Preventable readmissions to surgical services: Lessons learned and targets for improvement

Aaron J. Dawes, Greg D. Sacks, Marcia M. Russell, Anne Y. Lin, Melinda Maggard-Gibbons, Deborah Winograd, Hallie R. Chung, Areti Tillou, Jonathan R. Hiatt, Clifford Ko

Research output: Contribution to journalArticlepeer-review

52 Scopus citations


Background Hospital readmissions are under intense scrutiny as a measure of health care quality. The Center for Medicare and Medicaid Services (CMS) has proposed using readmission rates as a benchmark for improving care, including targeting them as nonreimbursable events. Our study aim was to describe potentially preventable readmissions after surgery and to identify targets for improvement. Study Design Patients discharged from a general surgery service over 8 consecutive quarters (Q4 2009 to Q3 2011) were selected. A working group of attending surgeons defined terms and created classification schemes. Thirty-day readmissions were identified and reviewed by a 2-physician team. Readmissions were categorized as preventable or unpreventable, and by target for future quality improvement intervention. Results Overall readmission rate was 8.3% (315 of 3,789). The most common indication for initial admission was elective general surgery. Among readmitted patients in our sample, 28% did not undergo an operation during their index admission. Only 21% (55 of 258) of readmissions were likely preventable based on medical record review. Of the preventable readmissions, 38% of patients were discharged within 24 hours and 60% within 48 hours. Dehydration occurred more frequently among preventable readmissions (p < 0.001). Infection accounted for more than one-third of all readmissions. Among preventable readmissions, targets for improvement included closer follow-up after discharge (49%), management in the outpatient setting (42%), and avoidance of premature discharge (9%). Conclusions A minority of readmissions may potentially be preventable. Targets for reducing readmissions include addressing the clinical issues of infection and dehydration as well as improving discharge planning to limit both early and short readmissions. Policies aimed at penalizing reimbursements based on readmission rates should use clinical data to focus on inappropriate hospitalization in order to promote high quality patient care.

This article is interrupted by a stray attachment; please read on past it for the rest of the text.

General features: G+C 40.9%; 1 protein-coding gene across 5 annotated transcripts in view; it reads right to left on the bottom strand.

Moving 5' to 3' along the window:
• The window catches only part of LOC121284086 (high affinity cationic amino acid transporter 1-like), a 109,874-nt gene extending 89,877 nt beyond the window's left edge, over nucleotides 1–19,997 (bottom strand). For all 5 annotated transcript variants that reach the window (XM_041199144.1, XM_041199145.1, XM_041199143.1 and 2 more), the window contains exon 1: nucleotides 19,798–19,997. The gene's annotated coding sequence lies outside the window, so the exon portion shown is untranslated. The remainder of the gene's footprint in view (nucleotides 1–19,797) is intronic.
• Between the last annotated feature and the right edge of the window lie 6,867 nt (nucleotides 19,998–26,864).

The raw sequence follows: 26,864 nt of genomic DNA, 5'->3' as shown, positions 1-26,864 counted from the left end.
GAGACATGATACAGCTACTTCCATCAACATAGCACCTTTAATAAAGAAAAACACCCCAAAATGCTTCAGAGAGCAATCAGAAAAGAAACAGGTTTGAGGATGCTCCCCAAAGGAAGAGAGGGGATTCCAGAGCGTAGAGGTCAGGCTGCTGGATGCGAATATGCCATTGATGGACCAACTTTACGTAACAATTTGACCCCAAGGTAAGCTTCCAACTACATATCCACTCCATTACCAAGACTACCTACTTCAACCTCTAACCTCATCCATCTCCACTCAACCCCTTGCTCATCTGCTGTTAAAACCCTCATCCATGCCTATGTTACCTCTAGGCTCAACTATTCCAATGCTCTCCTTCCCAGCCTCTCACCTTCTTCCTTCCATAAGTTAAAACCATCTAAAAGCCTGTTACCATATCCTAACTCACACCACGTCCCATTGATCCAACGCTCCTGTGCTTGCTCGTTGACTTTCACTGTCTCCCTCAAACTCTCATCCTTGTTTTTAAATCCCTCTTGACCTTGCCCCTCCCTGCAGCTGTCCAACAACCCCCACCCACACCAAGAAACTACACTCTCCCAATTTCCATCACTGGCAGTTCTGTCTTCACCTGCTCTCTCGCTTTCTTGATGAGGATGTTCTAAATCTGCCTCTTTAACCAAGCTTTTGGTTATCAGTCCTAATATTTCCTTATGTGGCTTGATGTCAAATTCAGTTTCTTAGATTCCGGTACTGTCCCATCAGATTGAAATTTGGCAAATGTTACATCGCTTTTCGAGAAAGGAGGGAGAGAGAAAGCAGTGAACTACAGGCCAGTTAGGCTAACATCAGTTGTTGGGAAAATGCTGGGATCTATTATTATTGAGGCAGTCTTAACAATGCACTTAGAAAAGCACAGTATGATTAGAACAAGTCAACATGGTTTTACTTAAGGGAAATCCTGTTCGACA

Original languageEnglish (US)
Pages (from-to)382-389
Number of pages8
JournalJournal of the American College of Surgeons
Issue number3
StatePublished - Sep 2014

Bibliographical note

Funding Information:
Dr Dawes was supported by the VA Office of Academic Affiliations through the VA/Robert Wood Johnson Clinical Scholars Program.

Copyright 2014 Elsevier B.V., All rights reserved.

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